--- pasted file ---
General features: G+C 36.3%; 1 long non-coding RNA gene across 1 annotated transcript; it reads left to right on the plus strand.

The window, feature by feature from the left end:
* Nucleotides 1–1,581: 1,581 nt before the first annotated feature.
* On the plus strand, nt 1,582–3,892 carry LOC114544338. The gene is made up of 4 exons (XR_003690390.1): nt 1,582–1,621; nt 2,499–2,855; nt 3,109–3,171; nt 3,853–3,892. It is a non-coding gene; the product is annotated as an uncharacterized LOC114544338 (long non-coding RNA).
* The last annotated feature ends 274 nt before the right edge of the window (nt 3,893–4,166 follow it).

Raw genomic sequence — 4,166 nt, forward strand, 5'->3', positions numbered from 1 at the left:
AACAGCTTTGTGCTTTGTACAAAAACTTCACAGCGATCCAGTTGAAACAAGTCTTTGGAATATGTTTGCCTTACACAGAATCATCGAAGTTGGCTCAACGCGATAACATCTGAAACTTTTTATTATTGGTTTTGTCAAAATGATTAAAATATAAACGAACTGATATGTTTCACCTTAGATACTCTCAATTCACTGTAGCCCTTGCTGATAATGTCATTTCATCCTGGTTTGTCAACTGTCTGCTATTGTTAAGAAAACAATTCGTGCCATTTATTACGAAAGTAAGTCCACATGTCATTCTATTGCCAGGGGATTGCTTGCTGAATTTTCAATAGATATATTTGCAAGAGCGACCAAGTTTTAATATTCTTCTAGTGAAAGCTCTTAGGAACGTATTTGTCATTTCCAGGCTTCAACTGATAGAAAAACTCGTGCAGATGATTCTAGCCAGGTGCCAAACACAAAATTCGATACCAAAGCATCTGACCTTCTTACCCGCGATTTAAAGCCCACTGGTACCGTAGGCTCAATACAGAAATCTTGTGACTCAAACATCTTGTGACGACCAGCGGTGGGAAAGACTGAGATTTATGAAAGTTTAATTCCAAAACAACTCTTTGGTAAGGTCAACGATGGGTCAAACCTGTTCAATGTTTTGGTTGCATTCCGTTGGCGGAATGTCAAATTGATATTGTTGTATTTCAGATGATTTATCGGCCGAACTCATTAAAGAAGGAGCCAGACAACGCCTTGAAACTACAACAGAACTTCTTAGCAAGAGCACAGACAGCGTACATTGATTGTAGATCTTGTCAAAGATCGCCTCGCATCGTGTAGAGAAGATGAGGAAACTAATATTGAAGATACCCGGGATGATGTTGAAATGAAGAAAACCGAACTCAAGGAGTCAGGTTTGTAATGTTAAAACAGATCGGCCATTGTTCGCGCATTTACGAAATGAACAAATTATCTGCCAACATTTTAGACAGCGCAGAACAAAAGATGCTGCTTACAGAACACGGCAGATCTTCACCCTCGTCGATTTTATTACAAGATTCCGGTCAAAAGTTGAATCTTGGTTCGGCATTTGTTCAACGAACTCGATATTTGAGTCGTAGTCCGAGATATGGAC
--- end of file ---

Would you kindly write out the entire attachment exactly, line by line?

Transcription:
General features: G+C 36.3%; 1 long non-coding RNA gene across 1 annotated transcript; it reads left to right on the plus strand.

The window, feature by feature from the left end:
* Nucleotides 1–1,581: 1,581 nt before the first annotated feature.
* On the plus strand, nt 1,582–3,892 carry LOC114544338. The gene is made up of 4 exons (XR_003690390.1): nt 1,582–1,621; nt 2,499–2,855; nt 3,109–3,171; nt 3,853–3,892. It is a non-coding gene; the product is annotated as an uncharacterized LOC114544338 (long non-coding RNA).
* The last annotated feature ends 274 nt before the right edge of the window (nt 3,893–4,166 follow it).

Raw genomic sequence — 4,166 nt, forward strand, 5'->3', positions numbered from 1 at the left:
AACAGCTTTGTGCTTTGTACAAAAACTTCACAGCGATCCAGTTGAAACAAGTCTTTGGAATATGTTTGCCTTACACAGAATCATCGAAGTTGGCTCAACGCGATAACATCTGAAACTTTTTATTATTGGTTTTGTCAAAATGATTAAAATATAAACGAACTGATATGTTTCACCTTAGATACTCTCAATTCACTGTAGCCCTTGCTGATAATGTCATTTCATCCTGGTTTGTCAACTGTCTGCTATTGTTAAGAAAACAATTCGTGCCATTTATTACGAAAGTAAGTCCACATGTCATTCTATTGCCAGGGGATTGCTTGCTGAATTTTCAATAGATATATTTGCAAGAGCGACCAAGTTTTAATATTCTTCTAGTGAAAGCTCTTAGGAACGTATTTGTCATTTCCAGGCTTCAACTGATAGAAAAACTCGTGCAGATGATTCTAGCCAGGTGCCAAACACAAAATTCGATACCAAAGCATCTGACCTTCTTACCCGCGATTTAAAGCCCACTGGTACCGTAGGCTCAATACAGAAATCTTGTGACTCAAACATCTTGTGACGACCAGCGGTGGGAAAGACTGAGATTTATGAAAGTTTAATTCCAAAACAACTCTTTGGTAAGGTCAACGATGGGTCAAACCTGTTCAATGTTTTGGTTGCATTCCGTTGGCGGAATGTCAAATTGATATTGTTGTATTTCAGATGATTTATCGGCCGAACTCATTAAAGAAGGAGCCAGACAACGCCTTGAAACTACAACAGAACTTCTTAGCAAGAGCACAGACAGCGTACATTGATTGTAGATCTTGTCAAAGATCGCCTCGCATCGTGTAGAGAAGATGAGGAAACTAATATTGAAGATACCCGGGATGATGTTGAAATGAAGAAAACCGAACTCAAGGAGTCAGGTTTGTAATGTTAAAACAGATCGGCCATTGTTCGCGCATTTACGAAATGAACAAATTATCTGCCAACATTTTAGACAGCGCAGAACAAAAGATGCTGCTTACAGAACACGGCAGATCTTCACCCTCGTCGATTTTATTACAAGATTCCGGTCAAAAGTTGAATCTTGGTTCGGCATTTGTTCAACGAACTCGATATTTGAGTCGTAGTCCGAGATATGGAC